OIL PAINTING: Still-life, 1636
Just as a circle of specialists for individual genres gathered in Amsterdam around Rembrandt, the same was true in Antwerp around Rubens. Snyders frequently collaborated with him on arrangements of objects and staffage. On the other hand, Snyders also adopted Rubens' new Baroque principles into his own specialized area of still life. The result was a number of new pictorial types in this field.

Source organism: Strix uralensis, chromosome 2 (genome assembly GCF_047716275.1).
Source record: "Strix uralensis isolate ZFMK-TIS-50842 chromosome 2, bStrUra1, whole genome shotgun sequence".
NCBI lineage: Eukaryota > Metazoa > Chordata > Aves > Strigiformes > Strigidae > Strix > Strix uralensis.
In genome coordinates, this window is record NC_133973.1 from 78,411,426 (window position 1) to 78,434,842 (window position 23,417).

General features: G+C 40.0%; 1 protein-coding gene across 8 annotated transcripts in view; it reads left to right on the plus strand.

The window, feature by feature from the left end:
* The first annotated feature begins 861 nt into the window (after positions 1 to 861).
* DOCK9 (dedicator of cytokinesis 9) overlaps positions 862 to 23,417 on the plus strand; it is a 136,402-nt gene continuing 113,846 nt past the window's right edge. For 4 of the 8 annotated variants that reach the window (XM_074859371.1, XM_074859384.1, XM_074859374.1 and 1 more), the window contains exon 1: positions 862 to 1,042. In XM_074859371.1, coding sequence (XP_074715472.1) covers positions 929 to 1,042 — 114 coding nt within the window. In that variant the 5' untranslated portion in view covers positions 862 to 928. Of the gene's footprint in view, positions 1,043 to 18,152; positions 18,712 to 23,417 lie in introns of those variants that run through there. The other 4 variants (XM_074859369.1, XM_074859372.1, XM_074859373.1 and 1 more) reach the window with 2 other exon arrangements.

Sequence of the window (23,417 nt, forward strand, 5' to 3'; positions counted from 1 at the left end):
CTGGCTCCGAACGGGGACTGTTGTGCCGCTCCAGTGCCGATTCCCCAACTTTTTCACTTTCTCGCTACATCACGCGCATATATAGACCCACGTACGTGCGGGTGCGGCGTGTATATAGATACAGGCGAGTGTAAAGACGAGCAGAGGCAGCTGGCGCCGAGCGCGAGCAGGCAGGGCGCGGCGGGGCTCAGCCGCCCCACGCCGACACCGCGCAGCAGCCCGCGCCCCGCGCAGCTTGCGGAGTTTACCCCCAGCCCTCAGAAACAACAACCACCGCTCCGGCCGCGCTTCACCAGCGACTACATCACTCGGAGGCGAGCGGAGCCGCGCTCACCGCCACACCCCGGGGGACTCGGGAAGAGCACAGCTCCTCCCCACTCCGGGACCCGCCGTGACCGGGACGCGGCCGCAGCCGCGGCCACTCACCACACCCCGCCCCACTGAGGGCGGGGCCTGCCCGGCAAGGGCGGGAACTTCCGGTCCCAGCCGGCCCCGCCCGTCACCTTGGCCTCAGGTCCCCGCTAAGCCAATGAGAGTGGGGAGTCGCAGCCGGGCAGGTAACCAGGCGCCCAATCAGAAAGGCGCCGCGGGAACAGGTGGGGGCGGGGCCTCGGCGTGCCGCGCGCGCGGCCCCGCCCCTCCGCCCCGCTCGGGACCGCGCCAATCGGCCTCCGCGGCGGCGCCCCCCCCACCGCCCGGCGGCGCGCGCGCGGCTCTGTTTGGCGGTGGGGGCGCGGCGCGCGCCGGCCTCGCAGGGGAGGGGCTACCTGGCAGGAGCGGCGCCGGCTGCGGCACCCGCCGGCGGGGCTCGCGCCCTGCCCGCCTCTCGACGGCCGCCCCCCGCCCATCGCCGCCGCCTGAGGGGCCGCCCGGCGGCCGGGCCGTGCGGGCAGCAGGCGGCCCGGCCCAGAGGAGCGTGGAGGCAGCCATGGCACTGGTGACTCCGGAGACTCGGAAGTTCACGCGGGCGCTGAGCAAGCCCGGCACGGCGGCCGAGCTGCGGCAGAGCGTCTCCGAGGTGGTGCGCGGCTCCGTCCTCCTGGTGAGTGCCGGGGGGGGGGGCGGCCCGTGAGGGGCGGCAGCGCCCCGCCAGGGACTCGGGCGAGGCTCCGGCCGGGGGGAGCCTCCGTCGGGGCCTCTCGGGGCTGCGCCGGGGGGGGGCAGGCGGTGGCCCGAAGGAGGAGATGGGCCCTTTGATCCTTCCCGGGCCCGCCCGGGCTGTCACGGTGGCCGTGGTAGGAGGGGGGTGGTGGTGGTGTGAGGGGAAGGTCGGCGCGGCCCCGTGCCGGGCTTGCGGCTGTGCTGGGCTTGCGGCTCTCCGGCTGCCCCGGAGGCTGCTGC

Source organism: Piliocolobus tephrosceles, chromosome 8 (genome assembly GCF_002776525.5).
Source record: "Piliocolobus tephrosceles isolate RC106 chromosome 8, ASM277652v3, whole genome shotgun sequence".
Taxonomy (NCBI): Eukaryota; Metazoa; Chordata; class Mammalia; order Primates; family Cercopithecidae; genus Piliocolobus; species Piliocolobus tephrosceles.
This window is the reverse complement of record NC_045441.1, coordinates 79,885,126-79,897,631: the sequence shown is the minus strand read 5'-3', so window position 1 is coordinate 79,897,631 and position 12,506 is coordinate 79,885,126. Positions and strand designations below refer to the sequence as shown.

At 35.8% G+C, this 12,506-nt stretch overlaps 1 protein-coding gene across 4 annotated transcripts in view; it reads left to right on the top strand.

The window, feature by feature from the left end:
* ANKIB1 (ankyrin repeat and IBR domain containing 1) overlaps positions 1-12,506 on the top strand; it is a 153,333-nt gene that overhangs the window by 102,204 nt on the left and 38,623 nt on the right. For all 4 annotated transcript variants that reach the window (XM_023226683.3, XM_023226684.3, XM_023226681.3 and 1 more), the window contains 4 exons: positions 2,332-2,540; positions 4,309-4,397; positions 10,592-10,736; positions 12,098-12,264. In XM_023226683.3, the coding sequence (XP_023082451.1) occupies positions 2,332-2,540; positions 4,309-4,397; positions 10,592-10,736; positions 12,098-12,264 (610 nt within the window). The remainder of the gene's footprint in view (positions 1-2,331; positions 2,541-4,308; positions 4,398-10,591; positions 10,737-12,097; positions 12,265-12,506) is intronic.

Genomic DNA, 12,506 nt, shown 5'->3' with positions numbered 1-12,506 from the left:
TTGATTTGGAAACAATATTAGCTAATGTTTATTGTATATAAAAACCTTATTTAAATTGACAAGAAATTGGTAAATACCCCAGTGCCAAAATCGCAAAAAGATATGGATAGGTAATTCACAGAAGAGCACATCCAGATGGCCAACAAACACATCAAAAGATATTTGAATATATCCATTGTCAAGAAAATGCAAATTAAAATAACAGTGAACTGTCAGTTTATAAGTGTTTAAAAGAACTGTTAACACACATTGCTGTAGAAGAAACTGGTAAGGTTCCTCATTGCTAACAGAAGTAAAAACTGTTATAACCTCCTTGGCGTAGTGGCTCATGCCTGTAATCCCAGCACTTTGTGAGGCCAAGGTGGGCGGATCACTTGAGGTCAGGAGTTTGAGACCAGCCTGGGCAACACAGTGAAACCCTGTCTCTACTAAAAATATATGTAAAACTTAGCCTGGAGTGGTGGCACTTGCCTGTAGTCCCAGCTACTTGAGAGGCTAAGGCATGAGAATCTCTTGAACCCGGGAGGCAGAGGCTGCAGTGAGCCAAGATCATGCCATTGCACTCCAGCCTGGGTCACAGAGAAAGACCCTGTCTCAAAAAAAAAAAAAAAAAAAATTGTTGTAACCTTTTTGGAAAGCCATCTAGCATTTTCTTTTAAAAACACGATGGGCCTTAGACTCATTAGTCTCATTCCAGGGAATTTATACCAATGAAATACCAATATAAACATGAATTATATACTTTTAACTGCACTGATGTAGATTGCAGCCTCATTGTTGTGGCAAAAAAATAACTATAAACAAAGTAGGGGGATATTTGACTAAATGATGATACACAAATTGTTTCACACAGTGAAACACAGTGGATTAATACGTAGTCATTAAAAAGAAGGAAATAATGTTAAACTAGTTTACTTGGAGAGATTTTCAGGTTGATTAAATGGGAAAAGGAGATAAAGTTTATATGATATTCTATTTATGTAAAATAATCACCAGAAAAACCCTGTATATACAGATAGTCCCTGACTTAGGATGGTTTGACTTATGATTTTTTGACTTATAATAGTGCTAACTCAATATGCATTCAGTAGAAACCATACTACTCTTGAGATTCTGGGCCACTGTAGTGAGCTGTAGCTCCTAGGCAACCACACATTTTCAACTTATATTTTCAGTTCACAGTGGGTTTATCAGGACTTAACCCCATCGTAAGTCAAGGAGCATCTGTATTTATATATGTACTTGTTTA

Snyders initially drew upon the great kitchen interiors and pantry paintings of the Flemish Mannerists such as Aertsen or Beuckelaer. However, whereas these artists created "epic" arrangements of enormous breadth, Snyders sought to produce more dynamic still-lifes. Snyders created the hunting still-life which not only features game, but also includes certain elements of the hunt itself, and in which each animal, dead or alive, still has its own tale to tell. In his portrayal of animals, he was peerless in his time. Whereas Dutch still-life presented coded "truths" and warned of the transience of earthly life, Snyders staged a theatrical drama portraying the riches of the world. Snyders' pantry scenes, a variation on the hunting still-life, are equally dynamic.